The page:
I can’t claim credit for this, but one of the girls I worked with at the centre made a ‘day in the life’ video for her uni course that I thought was super cool! Thanks Rani!
I spent 3 and a half months from December 2017 to March 2018 volunteering on the Seal Care Team at Zeehondencentrum Pieterburen, a rehabilitation centre in the Netherlands. If you want to know more you can read my weekly posts, or get in touch.
My fourteenth and final week is now over, and I write this on the train to the airport. I’ll try to save my overall thoughts for a later review post and focus on what’s happened over the past seven days, because it’s never too late to have new experiences.
This week has felt the quickest in a series of weeks that have felt exceptionally quick. Such is the result of coming to the end of things – I imagine next week will be even worse!
This week I finally managed to successfully force feed a seal (or three) – but it wasn’t all smooth sailing to get there.
The highlight of this week was getting to ‘jump’ three grey seals when they needed to be chipped. James Bond, Blinky and Bular have now all been moved to Bi-Bu, and I didn’t make a total idiot of myself catching them. Success all round!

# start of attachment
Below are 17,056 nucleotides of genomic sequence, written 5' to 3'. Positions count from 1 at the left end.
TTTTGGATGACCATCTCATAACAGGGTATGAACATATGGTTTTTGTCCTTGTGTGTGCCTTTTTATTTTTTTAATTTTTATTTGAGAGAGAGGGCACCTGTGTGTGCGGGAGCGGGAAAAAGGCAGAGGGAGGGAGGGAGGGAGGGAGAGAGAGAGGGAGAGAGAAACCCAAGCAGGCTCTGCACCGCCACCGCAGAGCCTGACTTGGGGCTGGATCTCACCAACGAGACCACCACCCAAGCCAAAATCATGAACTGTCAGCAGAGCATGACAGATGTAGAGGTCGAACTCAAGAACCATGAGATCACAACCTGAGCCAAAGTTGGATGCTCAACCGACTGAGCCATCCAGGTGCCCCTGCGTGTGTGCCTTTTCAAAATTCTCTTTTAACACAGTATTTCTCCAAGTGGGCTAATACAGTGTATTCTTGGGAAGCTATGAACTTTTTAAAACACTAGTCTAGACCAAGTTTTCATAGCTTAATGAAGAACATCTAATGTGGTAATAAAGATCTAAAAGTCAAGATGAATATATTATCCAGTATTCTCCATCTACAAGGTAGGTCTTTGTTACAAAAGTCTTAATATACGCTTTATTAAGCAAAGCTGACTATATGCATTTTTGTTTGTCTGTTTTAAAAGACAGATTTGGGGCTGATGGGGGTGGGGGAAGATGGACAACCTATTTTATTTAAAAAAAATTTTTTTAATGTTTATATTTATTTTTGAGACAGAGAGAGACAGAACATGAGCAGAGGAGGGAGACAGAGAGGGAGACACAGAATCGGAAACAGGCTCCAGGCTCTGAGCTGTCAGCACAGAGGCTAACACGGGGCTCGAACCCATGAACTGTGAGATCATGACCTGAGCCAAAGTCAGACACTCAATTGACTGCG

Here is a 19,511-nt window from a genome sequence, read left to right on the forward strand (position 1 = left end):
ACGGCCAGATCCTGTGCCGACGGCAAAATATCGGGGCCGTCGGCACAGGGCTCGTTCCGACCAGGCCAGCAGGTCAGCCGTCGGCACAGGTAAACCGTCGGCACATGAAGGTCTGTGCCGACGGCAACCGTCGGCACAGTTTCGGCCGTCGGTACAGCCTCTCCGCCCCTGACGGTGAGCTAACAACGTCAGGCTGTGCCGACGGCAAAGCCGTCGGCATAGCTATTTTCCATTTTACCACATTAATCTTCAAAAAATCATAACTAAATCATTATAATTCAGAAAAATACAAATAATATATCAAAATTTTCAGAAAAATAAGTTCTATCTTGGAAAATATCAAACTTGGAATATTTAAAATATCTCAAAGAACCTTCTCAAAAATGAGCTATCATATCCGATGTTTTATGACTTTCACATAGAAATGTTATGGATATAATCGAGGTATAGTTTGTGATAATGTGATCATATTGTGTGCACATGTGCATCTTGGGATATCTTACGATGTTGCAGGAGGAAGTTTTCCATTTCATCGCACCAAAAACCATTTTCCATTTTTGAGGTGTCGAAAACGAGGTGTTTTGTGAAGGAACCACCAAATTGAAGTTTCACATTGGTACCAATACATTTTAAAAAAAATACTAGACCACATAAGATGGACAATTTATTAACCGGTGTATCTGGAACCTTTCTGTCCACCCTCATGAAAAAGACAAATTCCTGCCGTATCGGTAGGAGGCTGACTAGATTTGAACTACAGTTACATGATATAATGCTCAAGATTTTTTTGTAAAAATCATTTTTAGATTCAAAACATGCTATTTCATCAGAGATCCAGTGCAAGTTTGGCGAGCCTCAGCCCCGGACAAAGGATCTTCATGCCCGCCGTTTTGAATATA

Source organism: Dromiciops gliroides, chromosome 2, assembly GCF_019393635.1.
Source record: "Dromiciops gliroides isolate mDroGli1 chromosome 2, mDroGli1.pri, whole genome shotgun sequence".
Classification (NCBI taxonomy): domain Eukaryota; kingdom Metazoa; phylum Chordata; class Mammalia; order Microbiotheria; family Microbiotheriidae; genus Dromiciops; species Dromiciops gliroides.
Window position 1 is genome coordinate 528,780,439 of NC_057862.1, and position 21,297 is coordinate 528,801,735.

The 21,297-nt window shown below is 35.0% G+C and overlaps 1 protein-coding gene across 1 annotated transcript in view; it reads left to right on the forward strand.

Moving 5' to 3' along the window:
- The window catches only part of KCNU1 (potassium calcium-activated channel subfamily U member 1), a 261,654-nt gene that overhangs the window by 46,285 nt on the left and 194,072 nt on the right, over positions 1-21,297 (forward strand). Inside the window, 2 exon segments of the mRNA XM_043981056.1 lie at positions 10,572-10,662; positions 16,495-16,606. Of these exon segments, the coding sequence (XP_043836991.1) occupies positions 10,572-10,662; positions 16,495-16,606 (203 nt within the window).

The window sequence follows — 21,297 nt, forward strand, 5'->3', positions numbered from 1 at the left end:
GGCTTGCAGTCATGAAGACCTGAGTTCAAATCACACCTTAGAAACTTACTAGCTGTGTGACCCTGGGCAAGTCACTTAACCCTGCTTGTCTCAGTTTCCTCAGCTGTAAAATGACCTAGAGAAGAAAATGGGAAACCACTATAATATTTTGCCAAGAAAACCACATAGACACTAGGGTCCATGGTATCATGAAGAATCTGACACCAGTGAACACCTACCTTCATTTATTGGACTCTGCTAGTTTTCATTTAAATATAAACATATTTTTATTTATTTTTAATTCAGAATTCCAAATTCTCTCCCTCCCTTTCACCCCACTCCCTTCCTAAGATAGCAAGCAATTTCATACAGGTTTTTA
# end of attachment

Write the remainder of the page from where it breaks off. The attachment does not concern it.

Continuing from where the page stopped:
I’ve spent the vast majority of the past week in the Jarino’s units, so I thought I’d give you a rundown of the current residents.
After saying in my last blog that I hadn’t seen the pox seal or the one with the neck wound (Draal) that was how I started my week. Lucifer is the one with pox and despite the name is incredibly cute and sweet.
I had my first ‘seal dream’ last night – I was wandering around the visitor centre on my day off and when I looked into Bi-Bu and saw that there were at least 20 new tiny white grey seal pups. My reaction was a mixture of ‘omg so cute’ and horror at how much work feeding them and looking after them as they grew would be.
While the work in seal care is always interesting and every day remains different with these charismatic animals, as time goes on there are of course fewer new experiences. Now I feel really settled. Two waves of new volunteers have arrived since I did and lots of people are leaving, so I am no longer truly new myself (although of course I am to those who have been here for years).